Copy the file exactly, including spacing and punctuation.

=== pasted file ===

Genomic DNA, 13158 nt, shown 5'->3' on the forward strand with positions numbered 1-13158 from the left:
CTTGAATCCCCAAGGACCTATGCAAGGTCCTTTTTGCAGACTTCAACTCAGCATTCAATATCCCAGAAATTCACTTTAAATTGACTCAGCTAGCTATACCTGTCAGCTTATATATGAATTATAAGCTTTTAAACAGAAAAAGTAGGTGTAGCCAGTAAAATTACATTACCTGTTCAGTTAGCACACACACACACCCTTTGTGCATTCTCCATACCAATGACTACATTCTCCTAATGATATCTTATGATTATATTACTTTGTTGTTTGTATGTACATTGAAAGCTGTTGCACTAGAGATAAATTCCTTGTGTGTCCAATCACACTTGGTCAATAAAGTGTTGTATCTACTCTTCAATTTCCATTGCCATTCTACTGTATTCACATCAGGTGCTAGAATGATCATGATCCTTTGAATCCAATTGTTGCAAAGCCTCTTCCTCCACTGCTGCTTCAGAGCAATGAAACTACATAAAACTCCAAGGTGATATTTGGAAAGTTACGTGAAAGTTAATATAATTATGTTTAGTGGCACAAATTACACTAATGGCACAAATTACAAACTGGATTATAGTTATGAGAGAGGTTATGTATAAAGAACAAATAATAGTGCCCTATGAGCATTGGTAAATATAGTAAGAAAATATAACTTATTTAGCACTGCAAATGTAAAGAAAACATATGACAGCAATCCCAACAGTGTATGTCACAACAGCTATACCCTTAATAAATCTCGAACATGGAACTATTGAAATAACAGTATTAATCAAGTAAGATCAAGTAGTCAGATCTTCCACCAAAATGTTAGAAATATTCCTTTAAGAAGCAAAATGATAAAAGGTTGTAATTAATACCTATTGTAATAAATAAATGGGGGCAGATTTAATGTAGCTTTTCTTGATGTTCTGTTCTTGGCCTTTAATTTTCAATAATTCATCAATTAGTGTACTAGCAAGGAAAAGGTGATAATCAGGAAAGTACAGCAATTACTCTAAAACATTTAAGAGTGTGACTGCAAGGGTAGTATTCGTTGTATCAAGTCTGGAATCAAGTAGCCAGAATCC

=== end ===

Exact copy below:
Genomic DNA, 13158 nt, shown 5'->3' on the forward strand with positions numbered 1-13158 from the left:
CTTGAATCCCCAAGGACCTATGCAAGGTCCTTTTTGCAGACTTCAACTCAGCATTCAATATCCCAGAAATTCACTTTAAATTGACTCAGCTAGCTATACCTGTCAGCTTATATATGAATTATAAGCTTTTAAACAGAAAAAGTAGGTGTAGCCAGTAAAATTACATTACCTGTTCAGTTAGCACACACACACACCCTTTGTGCATTCTCCATACCAATGACTACATTCTCCTAATGATATCTTATGATTATATTACTTTGTTGTTTGTATGTACATTGAAAGCTGTTGCACTAGAGATAAATTCCTTGTGTGTCCAATCACACTTGGTCAATAAAGTGTTGTATCTACTCTTCAATTTCCATTGCCATTCTACTGTATTCACATCAGGTGCTAGAATGATCATGATCCTTTGAATCCAATTGTTGCAAAGCCTCTTCCTCCACTGCTGCTTCAGAGCAATGAAACTACATAAAACTCCAAGGTGATATTTGGAAAGTTACGTGAAAGTTAATATAATTATGTTTAGTGGCACAAATTACACTAATGGCACAAATTACAAACTGGATTATAGTTATGAGAGAGGTTATGTATAAAGAACAAATAATAGTGCCCTATGAGCATTGGTAAATATAGTAAGAAAATATAACTTATTTAGCACTGCAAATGTAAAGAAAACATATGACAGCAATCCCAACAGTGTATGTCACAACAGCTATACCCTTAATAAATCTCGAACATGGAACTATTGAAATAACAGTATTAATCAAGTAAGATCAAGTAGTCAGATCTTCCACCAAAATGTTAGAAATATTCCTTTAAGAAGCAAAATGATAAAAGGTTGTAATTAATACCTATTGTAATAAATAAATGGGGGCAGATTTAATGTAGCTTTTCTTGATGTTCTGTTCTTGGCCTTTAATTTTCAATAATTCATCAATTAGTGTACTAGCAAGGAAAAGGTGATAATCAGGAAAGTACAGCAATTACTCTAAAACATTTAAGAGTGTGACTGCAAGGGTAGTATTCGTTGTATCAAGTCTGGAATCAAGTAGCCAGAATCC